Inshore Fisheries Research Section
Red Drum - Survey Results
Thank you to all those who took the time to fill out a survey. Your input is very important!
Surveys were collected from:
- 506 Saltwater fishing license holders
- 246 South Carolina CCA members
- 379 Visitors to Charleston Inshore Fishing Expo, Myrtle Beach Boat Show, and Charleston Boat Show
- 277 Charleston inshore fishing tournament participants, Fishing Club meeting attendees, and Fishing Pier anglers
Out of the 1,408 surveys that were filled out and returned:
- 90.3% of fisherman practice catch and release, "usually" or "always" releasing some of the fish caught.
- 92.6% of respondents were male, ages 25-64.
- 61.6% were neither members of fishing clubs nor SCCCA.
- 85.6% of survey respondents fish for red drum.
- 47.6% use J-hooks.
- 34.5% use Circle Hooks.
- 17.9% use all other hook types combined.
- 70% use Live or Natural Bait.
- 15% use Artificial Baits.
- 11.8% use a combination of Artificial and Natural Baits.
- 3% Fly Fish for red drum.
- Almost all South Carolina anglers fish for red drum from private boats.
- Most fish in tidal creeks, mud flats, and around oyster bars. Very few fish in the surf.
- Most anglers (70%) do not target only legal sized fish. They fish for all sizes of red drum.
Now for what it all means:
We now know that nearly all South Carolina anglers encounter fish which they release alive. Red drum is the most targeted fish species in the estuary, and is one of the most popular recreational fish species in the entire southeast. SC red drum anglers overwhelmingly choose to use natural or live baits, using J-hooks more often than any other type.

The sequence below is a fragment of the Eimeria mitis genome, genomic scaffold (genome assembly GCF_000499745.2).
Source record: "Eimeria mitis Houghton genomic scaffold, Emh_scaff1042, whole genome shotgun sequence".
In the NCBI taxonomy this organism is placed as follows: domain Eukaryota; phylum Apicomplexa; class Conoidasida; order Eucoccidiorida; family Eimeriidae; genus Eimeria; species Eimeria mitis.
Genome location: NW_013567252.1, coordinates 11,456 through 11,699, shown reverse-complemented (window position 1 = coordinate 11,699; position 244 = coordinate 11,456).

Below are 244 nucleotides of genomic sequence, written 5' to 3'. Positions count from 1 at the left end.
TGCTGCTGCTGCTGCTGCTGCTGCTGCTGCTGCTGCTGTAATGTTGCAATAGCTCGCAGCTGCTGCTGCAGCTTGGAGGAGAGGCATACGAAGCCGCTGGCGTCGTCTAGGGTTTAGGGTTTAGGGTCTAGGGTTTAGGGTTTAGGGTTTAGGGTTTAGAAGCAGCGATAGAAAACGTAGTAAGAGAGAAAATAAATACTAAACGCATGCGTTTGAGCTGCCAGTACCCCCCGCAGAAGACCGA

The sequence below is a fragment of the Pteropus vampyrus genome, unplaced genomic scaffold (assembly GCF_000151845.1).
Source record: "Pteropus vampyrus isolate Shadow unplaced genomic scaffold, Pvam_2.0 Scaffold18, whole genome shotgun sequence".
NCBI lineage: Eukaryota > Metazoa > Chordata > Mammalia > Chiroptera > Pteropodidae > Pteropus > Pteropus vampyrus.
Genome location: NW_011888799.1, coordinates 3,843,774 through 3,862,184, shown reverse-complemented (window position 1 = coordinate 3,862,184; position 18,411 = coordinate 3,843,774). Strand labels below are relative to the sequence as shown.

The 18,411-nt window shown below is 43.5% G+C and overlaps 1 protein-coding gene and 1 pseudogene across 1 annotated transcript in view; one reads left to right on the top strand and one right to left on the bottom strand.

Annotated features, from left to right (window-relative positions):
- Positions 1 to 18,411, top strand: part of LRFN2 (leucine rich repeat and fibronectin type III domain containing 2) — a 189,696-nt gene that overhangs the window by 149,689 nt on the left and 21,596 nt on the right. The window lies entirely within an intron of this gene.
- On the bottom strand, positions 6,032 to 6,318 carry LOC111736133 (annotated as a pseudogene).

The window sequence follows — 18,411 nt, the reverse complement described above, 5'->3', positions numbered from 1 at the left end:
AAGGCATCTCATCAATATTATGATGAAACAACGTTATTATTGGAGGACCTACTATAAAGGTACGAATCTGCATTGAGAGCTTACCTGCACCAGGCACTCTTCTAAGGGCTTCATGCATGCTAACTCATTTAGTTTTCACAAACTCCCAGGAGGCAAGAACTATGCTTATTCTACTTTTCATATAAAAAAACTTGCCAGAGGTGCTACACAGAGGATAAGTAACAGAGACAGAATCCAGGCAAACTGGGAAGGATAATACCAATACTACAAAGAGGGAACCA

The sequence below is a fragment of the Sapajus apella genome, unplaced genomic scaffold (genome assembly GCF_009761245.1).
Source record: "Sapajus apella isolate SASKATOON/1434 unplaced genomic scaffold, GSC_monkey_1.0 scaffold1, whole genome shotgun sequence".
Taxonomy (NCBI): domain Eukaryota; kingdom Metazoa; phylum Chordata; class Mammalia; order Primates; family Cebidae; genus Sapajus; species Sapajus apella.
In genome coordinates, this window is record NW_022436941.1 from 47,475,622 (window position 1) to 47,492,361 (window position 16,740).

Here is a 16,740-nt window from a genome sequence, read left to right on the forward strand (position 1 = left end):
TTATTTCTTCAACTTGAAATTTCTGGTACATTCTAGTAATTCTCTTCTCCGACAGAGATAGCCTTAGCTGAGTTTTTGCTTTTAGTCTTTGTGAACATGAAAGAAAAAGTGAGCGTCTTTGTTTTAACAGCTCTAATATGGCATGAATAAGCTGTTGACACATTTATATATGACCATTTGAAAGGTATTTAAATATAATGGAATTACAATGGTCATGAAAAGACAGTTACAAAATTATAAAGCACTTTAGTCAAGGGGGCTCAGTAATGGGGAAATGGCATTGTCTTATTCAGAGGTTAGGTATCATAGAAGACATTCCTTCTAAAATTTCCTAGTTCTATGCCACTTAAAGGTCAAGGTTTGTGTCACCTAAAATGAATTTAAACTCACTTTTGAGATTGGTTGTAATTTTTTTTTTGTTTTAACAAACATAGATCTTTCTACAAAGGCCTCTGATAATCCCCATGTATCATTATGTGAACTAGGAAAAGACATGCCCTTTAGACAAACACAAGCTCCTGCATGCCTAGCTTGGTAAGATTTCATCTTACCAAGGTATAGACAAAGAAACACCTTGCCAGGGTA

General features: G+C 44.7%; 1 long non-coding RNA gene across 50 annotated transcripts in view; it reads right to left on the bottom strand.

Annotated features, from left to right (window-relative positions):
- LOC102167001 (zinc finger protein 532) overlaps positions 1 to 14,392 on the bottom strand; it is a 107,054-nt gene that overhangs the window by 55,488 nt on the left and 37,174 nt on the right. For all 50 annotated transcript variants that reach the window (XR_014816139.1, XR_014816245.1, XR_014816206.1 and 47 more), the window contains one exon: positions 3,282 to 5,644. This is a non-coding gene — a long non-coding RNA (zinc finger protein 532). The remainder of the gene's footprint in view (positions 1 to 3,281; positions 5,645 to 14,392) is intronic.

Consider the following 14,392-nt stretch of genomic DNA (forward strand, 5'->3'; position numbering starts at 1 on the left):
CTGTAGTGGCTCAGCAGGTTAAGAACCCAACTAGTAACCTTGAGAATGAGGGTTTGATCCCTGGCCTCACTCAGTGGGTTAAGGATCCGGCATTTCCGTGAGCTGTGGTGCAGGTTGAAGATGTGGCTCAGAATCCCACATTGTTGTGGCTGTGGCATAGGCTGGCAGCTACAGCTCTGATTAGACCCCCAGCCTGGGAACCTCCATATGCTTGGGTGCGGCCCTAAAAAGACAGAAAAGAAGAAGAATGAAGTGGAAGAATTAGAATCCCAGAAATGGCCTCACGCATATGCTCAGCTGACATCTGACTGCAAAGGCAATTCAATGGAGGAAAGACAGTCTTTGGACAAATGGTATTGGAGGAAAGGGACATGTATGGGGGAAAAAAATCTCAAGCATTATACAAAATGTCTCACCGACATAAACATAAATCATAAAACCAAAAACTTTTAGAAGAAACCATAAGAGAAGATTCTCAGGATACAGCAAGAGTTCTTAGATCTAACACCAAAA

In previous studies comparing hook and bait types, the combination of J-hooks and natural bait produced the highest catch-and-release mortality rate of any combination studied. This study has revealed a similar phenomenon.
- This study found that J-hooks gut-hooked red drum 35-40% of the time. In addition, 5-10% of fish caught on J-hooks died.
- Offset Circle hooks gut-hooked fish aproximately 20% of the time, and 10% of fish caught on this type of hook died.
- Non-offset Circle hooks gut-hooked fish only 5-10% of the time, with 2-5% of fish caught on non-offset circle hooks dying.
These data will be combined with our fishing studies to help us to estimate catch and release mortality for red drum in South Carolina's estuaries. Are more fish surviving the catch and release encounter than we had thought? Or are fewer fish surviving to grow and reproduce?
A random drawing was conducted on 10/31/04 to award cash prizes to survey participants.
- $500-James Daniels
- $200-R.Q. Harvey
- $150-Willy Timmons
- $75-Art Kelly
- $75-Daniel Warren
This project was funded by a grant from the Cooperative Research Program of the National Marine Fisheries Service Southeast Regional Office.